Punakaiki

I am once again in paradise — the west coast has been plagued by several weeks of gray weather, heavy rain, and storms, but I arrived to find it bathed in sunshine. After spending midday in Westport, walking around the town, resupplying (and checking out the Miner’s Brewery), I caught the Atomic Shuttle bus down the coast to a spot in the coastal jungle just 3 k north of Punakaiki park… and walked down the road to my hostel:

Te Nikau Retreat
http://www.tenikauretreat.co.nz/

What a magical place! My backpacker dorm, the Weka Lodge, is a red cottage perched on a ledge in the jungle, very simple, comprised of futon beds on platforms in a colorful, minimal space. Attached at the lower level is a sort of “greenhouse” — a glass-covered room with vines and herbs growing inside, with cement floors and a picnic table and benches, and a complete kitchen, with grapevines growing overhead in the rafters. Everything perfect and tidy! The dorm (and other cottages on the property) are reached by a winding path through a dense profusion of trees and vine, which make it quite cool, private, and mysterious. The rocky shoreline is an 8 minute walk away, via more winding paths which lead out to join the Truman Track, a short walk from the road to the coast which has been ranked by NZ tourists as one of the top scenic day hikes. It really is spectacular, dropping from jungle to manuka bush and then to NZ flax (the plant with sharp spear-like leaves that reminded me of agave). The shoreline is steeply carved limestone cliffs complete with waterfalls that drop down to a pocket beach below. The sea slams into the shoreline, booming and crashing in a way that lulled me to sleep last night (even with all the windows closed against sand flies). Today I hiked down to a cavern with glow-worms, and up to the visitor center, as I would like to see the rocks at low tide, by comparison.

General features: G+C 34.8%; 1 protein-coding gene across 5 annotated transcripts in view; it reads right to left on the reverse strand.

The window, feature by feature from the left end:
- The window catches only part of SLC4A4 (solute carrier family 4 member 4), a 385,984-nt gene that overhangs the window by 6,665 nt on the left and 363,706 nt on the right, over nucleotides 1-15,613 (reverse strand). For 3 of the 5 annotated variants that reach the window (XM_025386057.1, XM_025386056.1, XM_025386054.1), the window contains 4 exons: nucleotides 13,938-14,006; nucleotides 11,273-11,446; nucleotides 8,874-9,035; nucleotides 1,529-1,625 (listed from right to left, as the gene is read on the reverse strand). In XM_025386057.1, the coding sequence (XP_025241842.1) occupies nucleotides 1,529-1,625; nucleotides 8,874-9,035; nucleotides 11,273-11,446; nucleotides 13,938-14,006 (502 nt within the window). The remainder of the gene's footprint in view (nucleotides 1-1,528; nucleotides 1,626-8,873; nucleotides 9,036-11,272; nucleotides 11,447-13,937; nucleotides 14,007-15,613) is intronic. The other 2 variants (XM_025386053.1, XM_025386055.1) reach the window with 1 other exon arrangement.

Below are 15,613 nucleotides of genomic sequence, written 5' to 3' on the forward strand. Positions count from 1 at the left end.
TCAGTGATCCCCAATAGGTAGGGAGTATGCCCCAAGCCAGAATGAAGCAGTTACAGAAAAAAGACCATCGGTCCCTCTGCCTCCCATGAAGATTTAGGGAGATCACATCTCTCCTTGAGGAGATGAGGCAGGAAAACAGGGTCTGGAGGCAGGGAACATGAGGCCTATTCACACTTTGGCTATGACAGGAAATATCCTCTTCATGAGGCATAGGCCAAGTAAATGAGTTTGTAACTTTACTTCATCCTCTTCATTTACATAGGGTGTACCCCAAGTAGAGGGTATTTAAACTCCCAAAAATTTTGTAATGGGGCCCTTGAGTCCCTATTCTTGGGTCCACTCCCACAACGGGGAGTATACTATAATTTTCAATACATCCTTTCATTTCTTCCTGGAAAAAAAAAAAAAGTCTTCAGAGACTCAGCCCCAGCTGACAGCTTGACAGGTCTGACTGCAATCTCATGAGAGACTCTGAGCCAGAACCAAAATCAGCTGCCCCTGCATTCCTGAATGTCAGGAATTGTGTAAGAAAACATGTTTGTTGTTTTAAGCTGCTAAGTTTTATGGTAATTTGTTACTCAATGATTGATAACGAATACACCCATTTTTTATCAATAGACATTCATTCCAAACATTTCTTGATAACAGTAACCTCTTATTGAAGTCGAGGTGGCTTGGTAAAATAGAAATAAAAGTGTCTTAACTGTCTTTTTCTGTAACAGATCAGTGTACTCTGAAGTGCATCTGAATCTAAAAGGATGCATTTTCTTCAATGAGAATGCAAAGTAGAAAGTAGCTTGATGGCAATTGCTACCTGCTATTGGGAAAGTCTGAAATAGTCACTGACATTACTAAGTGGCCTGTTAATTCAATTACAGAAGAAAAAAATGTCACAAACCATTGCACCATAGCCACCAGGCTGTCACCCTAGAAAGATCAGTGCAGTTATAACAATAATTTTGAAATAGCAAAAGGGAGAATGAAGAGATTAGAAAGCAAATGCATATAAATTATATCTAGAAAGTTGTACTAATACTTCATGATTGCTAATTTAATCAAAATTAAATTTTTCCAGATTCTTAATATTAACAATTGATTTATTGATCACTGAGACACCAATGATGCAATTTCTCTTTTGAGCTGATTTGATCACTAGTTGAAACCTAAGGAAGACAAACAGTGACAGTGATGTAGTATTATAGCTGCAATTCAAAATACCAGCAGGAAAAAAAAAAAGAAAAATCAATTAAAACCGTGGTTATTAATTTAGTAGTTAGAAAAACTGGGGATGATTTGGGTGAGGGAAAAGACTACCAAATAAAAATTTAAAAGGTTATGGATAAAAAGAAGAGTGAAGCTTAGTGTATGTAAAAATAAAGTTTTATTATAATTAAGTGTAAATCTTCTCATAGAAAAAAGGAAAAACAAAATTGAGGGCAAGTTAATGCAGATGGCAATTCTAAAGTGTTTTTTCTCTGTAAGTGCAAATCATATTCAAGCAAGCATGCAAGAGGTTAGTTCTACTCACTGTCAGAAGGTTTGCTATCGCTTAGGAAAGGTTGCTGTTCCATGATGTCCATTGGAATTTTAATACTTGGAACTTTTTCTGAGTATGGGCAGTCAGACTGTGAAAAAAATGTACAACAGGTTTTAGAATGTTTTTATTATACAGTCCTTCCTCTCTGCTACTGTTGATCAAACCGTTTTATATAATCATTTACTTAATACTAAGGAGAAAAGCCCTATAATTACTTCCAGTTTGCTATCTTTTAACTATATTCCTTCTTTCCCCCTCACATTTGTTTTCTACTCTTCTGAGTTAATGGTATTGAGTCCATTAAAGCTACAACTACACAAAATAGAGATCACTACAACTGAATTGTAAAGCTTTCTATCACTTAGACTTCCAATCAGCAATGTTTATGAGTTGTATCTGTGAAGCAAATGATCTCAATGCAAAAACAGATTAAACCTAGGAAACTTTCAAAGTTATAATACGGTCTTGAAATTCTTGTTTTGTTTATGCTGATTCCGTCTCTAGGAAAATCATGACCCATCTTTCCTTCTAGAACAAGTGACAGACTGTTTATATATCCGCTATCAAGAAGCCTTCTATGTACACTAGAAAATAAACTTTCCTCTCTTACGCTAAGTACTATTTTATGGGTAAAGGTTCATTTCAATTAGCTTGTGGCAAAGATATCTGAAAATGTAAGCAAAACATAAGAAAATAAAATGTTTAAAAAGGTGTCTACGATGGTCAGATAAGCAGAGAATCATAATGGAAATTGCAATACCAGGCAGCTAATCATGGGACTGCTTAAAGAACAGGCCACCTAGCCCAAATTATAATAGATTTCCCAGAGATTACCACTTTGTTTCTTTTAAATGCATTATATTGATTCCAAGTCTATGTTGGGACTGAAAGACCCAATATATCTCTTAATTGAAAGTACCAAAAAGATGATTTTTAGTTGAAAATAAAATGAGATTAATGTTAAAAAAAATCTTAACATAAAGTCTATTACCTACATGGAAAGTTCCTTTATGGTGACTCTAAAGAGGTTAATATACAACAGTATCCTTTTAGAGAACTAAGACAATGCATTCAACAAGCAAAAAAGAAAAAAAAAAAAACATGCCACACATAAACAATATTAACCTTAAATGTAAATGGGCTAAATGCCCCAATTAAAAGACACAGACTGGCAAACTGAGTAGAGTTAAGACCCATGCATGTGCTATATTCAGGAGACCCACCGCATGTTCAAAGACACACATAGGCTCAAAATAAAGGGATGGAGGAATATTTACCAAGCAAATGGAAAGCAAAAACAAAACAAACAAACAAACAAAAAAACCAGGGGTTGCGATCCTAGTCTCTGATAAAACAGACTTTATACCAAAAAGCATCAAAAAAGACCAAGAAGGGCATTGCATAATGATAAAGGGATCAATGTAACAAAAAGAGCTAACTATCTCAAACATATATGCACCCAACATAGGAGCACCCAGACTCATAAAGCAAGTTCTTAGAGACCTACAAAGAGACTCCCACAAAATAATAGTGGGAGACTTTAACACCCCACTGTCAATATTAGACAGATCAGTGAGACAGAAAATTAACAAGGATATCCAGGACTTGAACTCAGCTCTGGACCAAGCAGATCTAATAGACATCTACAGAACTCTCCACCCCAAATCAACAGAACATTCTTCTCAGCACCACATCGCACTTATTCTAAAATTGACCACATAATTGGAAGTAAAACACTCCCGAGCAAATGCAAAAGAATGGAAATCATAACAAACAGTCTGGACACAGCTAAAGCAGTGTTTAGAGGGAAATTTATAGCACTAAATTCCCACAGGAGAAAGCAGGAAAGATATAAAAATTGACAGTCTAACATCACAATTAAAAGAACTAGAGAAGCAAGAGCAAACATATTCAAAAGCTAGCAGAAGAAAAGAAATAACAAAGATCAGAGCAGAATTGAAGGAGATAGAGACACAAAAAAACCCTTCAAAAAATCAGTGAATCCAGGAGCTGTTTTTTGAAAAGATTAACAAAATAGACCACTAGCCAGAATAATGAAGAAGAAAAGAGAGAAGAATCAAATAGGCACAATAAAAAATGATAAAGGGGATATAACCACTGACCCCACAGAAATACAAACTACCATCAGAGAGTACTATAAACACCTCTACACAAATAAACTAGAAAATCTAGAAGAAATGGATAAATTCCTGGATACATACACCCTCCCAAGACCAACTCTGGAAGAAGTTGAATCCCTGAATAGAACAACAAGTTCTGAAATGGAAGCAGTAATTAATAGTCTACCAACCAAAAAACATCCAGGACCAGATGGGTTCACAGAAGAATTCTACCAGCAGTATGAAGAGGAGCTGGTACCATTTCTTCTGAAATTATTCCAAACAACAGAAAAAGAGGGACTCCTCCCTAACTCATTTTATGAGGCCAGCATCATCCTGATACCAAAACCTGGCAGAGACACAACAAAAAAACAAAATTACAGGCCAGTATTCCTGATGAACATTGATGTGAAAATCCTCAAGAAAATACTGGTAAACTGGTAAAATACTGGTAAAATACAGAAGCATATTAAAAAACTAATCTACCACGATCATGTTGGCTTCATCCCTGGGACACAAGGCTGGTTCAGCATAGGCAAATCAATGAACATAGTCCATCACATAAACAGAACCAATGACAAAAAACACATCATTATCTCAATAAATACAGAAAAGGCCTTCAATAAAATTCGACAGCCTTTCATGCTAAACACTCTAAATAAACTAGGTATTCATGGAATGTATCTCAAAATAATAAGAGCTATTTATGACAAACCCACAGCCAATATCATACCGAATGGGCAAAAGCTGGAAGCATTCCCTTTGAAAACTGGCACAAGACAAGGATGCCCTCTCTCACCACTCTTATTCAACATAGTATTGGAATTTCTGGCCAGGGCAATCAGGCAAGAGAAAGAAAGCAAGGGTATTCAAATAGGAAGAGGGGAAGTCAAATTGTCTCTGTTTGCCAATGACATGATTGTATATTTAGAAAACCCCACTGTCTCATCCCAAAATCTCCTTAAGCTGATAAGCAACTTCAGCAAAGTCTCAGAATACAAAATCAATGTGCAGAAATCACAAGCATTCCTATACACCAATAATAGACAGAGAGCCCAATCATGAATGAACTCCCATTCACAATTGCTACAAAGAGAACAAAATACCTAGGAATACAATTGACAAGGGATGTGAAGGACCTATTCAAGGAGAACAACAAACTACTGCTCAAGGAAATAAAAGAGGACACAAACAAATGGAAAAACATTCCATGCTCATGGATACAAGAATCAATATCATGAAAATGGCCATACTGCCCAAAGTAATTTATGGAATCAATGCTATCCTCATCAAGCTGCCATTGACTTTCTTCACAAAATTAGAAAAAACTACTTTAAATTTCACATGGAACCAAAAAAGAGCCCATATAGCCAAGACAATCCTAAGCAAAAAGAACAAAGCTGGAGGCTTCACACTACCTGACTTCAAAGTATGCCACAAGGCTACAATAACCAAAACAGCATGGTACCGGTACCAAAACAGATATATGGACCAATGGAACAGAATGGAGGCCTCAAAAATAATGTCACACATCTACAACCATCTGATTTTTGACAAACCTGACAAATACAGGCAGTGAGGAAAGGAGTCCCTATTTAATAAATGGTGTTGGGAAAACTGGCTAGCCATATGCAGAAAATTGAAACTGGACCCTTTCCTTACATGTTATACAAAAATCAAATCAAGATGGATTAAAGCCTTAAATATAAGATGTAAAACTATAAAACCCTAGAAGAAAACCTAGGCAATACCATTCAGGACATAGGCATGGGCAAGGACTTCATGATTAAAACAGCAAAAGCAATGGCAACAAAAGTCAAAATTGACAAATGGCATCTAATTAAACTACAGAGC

Outside the visitor center cafe, giant tour buses pull up, disgorging dozens of stiff and vaguely carsick-looking travelers. Most are foreign tourists of my parent’s generation or older, and they sign up for package tours because it is nice to have someone else handle all the details of travel. Nevertheless, they become frustrated by the tight schedules. They have only about 15 minutes to look at the rocks if they also want to eat lunch — never mind that the buses don’t time their visits to the high tide, when the blowholes are visible. Sigh. “I wanted to hire a car” whispered the British woman I met in the line, as I waited to pay for my access to the computer. ” I don’t like looking sideways all the time, you know, but *he* (she points behind me to her husband who’s busy reading the menu) — *he* wouldn’t hear of it.”

*

Punakaiki
http://www.punakaiki.co.nz/

Last night I walked along a short track that leads through the Pancake Rocks and Blowholes Track. I timed my visit for high tide — the best time to see the park, as the high tide and westerly swells and waves smash their volume of water up into the carved grottos and under-cut caves in the rock — which sends it inland further, ricocheting into caverns and sloshing up the eroded rock walls, or steaming skyward through blowhole faults in the rock. Later, back at Te Nikau, I walked down to the coast again, to watch the sunset as that great ball of fire that illuminates and sustains us dropped into the Tasman Sea.

More photos:
http://www.punakaiki.co.nz/photos.htm

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